Re: Android Emulators


JM Casey
 

Yes. Drifting a bit off topic but, emulation is a pretty fascinating idea. My ex used to run video game system emulators on one of our pCs and a few years ago I got an emulator running on windows that perfectly simulated my first computer, an Apple II E. They even perfectly replicated through software the circuitry of the old Echo speech hardware synth.

 

But yeah, first rule of emulation is: emulator will only run what’s native to the things it is supposed to be emulating…and not always even those things, since there can sometimes be unexpected glitches in emulation, as you might expect.

 

 

From: nvda@nvda.groups.io <nvda@nvda.groups.io> On Behalf Of Brian Vogel
Sent: September 23, 2021 02:57 PM
To: nvda@nvda.groups.io
Subject: Re: [nvda] Android Emulators

 

On Thu, Sep 23, 2021 at 02:32 PM, JM Casey wrote:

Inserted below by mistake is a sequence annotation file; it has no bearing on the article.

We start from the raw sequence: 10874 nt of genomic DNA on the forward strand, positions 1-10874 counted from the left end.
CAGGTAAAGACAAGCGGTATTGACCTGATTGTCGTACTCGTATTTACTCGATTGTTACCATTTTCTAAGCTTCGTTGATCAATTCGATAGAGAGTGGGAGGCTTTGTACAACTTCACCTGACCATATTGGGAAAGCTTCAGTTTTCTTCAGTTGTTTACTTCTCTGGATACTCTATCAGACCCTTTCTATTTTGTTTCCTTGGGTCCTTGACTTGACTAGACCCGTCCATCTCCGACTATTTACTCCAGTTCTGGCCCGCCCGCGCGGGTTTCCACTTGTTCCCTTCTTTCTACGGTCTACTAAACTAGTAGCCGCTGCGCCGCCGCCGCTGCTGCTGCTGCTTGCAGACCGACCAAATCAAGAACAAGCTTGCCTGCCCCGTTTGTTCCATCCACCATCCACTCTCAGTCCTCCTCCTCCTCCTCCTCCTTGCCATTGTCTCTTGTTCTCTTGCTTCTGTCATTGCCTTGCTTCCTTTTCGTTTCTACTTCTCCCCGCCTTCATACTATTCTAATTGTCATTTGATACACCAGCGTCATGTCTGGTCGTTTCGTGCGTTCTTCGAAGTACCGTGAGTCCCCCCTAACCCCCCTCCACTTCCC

You will need to start thinking of the emulation as a completely separate environment from your windows system, even if it is running on your windows box.

-
You're absolutely correct.  Emulators are, in effect, sandboxed virtual machines, and within those environments it is precisely as though you were working natively under the operating system being emulated.  The only thing that happens in Windows itself is kicking off the emulator and exiting the emulator (and you can, of course, do the latter from within the emulator, too).  Windows recognizes the emulator as an application, but that's about it.

I'd think that most Android Emulators that are currently maintained could install Android Accessibility Suite in the instance of emulated Android they control.  The logistics of that, however, I have not played with.
--

Brian - Windows 10, 64-Bit, Version 21H1, Build 19043  

Nothing in all the world is more dangerous than sincere ignorance and conscientious stupidity.

         ~Martin Luther King, Jr.

 

Join nvda@nvda.groups.io to automatically receive all group messages.